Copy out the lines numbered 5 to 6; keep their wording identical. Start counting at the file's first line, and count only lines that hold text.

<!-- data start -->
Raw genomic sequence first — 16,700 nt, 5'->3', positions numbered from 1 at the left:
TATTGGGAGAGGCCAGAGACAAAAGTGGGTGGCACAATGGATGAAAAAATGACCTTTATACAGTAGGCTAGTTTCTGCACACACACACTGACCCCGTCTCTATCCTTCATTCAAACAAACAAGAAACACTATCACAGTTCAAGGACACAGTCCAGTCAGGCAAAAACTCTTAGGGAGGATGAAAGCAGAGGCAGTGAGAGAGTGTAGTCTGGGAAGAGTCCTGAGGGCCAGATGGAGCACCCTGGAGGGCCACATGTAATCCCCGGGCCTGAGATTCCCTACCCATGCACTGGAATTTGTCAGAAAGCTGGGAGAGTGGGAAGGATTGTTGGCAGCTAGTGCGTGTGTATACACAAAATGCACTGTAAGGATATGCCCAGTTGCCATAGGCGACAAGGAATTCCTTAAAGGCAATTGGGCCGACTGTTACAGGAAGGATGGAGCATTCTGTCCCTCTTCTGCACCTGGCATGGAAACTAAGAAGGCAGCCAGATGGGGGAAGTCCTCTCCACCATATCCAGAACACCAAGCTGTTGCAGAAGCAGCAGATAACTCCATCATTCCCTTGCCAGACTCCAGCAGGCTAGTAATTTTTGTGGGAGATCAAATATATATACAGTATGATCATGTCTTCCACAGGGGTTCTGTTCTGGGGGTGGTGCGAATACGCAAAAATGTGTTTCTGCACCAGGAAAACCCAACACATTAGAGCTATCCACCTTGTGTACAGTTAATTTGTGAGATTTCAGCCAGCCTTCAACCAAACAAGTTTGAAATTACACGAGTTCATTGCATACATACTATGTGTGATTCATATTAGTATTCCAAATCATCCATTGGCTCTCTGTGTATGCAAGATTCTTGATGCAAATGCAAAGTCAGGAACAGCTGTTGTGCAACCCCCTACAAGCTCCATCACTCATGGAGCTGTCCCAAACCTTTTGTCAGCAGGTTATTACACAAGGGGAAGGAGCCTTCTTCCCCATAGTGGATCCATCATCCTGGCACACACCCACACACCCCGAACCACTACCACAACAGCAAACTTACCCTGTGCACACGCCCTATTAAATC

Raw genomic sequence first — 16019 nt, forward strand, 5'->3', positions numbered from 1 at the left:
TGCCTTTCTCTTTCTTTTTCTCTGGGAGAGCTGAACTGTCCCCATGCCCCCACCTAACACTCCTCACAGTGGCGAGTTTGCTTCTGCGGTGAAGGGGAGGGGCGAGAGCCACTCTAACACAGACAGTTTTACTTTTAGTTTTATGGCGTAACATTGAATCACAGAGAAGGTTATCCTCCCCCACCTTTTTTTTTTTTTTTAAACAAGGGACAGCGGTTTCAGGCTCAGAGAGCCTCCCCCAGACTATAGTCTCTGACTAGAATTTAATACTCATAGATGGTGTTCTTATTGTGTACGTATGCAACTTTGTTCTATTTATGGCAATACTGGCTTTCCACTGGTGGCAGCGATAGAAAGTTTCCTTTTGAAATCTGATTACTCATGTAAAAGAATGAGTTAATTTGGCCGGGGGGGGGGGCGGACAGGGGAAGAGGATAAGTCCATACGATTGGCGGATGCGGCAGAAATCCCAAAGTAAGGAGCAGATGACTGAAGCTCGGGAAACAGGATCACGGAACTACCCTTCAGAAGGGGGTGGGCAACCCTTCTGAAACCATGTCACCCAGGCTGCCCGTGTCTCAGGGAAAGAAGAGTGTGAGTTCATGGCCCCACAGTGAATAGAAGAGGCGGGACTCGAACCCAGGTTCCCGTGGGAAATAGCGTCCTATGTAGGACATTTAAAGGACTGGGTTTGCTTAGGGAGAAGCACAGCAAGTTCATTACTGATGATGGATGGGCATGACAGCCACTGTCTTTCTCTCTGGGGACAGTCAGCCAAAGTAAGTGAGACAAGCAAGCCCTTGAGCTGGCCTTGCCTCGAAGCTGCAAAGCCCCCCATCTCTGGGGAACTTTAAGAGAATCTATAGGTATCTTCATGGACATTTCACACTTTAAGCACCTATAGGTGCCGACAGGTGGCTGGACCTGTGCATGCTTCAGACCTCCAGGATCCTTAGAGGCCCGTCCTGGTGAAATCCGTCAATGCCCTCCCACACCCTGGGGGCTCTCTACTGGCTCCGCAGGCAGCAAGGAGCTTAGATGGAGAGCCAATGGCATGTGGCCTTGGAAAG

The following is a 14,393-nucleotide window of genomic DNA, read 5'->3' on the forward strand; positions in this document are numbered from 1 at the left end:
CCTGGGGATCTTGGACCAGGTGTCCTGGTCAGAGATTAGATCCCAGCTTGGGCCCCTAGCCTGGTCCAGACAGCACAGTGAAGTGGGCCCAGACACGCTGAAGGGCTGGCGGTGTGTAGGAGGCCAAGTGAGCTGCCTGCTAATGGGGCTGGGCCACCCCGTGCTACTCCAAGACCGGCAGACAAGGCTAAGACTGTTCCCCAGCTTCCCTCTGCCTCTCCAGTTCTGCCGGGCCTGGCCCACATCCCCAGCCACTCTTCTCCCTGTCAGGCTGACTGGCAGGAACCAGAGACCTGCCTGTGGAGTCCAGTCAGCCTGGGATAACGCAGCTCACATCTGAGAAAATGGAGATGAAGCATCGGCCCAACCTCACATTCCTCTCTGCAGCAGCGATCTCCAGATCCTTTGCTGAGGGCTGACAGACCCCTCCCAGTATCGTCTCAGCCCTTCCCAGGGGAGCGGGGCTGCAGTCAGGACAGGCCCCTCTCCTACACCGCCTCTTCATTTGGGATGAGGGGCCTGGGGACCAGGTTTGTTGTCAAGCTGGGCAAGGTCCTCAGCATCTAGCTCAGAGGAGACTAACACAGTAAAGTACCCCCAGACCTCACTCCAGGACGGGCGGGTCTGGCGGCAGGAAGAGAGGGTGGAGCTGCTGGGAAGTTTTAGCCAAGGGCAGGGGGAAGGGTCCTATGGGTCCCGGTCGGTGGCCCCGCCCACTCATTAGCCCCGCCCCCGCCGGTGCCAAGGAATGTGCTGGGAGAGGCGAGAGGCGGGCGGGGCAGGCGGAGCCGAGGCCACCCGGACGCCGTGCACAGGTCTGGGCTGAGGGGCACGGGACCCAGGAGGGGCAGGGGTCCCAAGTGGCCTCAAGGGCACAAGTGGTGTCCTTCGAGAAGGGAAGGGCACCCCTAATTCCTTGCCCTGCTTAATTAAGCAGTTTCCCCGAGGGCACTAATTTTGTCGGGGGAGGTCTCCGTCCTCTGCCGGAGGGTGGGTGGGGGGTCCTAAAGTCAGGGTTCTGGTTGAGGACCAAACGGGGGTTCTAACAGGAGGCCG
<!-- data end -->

The following is a 14,393-nucleotide window of genomic DNA, read 5'->3' on the forward strand; positions in this document are numbered from 1 at the left end:
CCTGGGGATCTTGGACCAGGTGTCCTGGTCAGAGATTAGATCCCAGCTTGGGCCCCTAGCCTGGTCCAGACAGCACAGTGAAGTGGGCCCAGACACGCTGAAGGGCTGGCGGTGTGTAGGAGGCCAAGTGAGCTGCCTGCTAATGGGGCTGGGCCACCCCGTGCTACTCCAAGACCGGCAGACAAGGCTAAGACTGTTCCCCAGCTTCCCTCTGCCTCTCCAGTTCTGCCGGGCCTGGCCCACATCCCCAGCCACTCTTCTCCCTGTCAGGCTGACTGGCAGGAACCAGAGACCTGCCTGTGGAGTCCAGTCAGCCTGGGATAACGCAGCTCACATCTGAGAAAATGGAGATGAAGCATCGGCCCAACCTCACATTCCTCTCTGCAGCAGCGATCTCCAGATCCTTTGCTGAGGGCTGACAGACCCCTCCCAGTATCGTCTCAGCCCTTCCCAGGGGAGCGGGGCTGCAGTCAGGACAGGCCCCTCTCCTACACCGCCTCTTCATTTGGGATGAGGGGCCTGGGGACCAGGTTTGTTGTCAAGCTGGGCAAGGTCCTCAGCATCTAGCTCAGAGGAGACTAACACAGTAAAGTACCCCCAGACCTCACTCCAGGACGGGCGGGTCTGGCGGCAGGAAGAGAGGGTGGAGCTGCTGGGAAGTTTTAGCCAAGGGCAGGGGGAAGGGTCCTATGGGTCCCGGTCGGTGGCCCCGCCCACTCATTAGCCCCGCCCCCGCCGGTGCCAAGGAATGTGCTGGGAGAGGCGAGAGGCGGGCGGGGCAGGCGGAGCCGAGGCCACCCGGACGCCGTGCACAGGTCTGGGCTGAGGGGCACGGGACCCAGGAGGGGCAGGGGTCCCAAGTGGCCTCAAGGGCACAAGTGGTGTCCTTCGAGAAGGGAAGGGCACCCCTAATTCCTTGCCCTGCTTAATTAAGCAGTTTCCCCGAGGGCACTAATTTTGTCGGGGGAGGTCTCCGTCCTCTGCCGGAGGGTGGGTGGGGGGTCCTAAAGTCAGGGTTCTGGTTGAGGACCAAACGGGGGTTCTAACAGGAGGCCG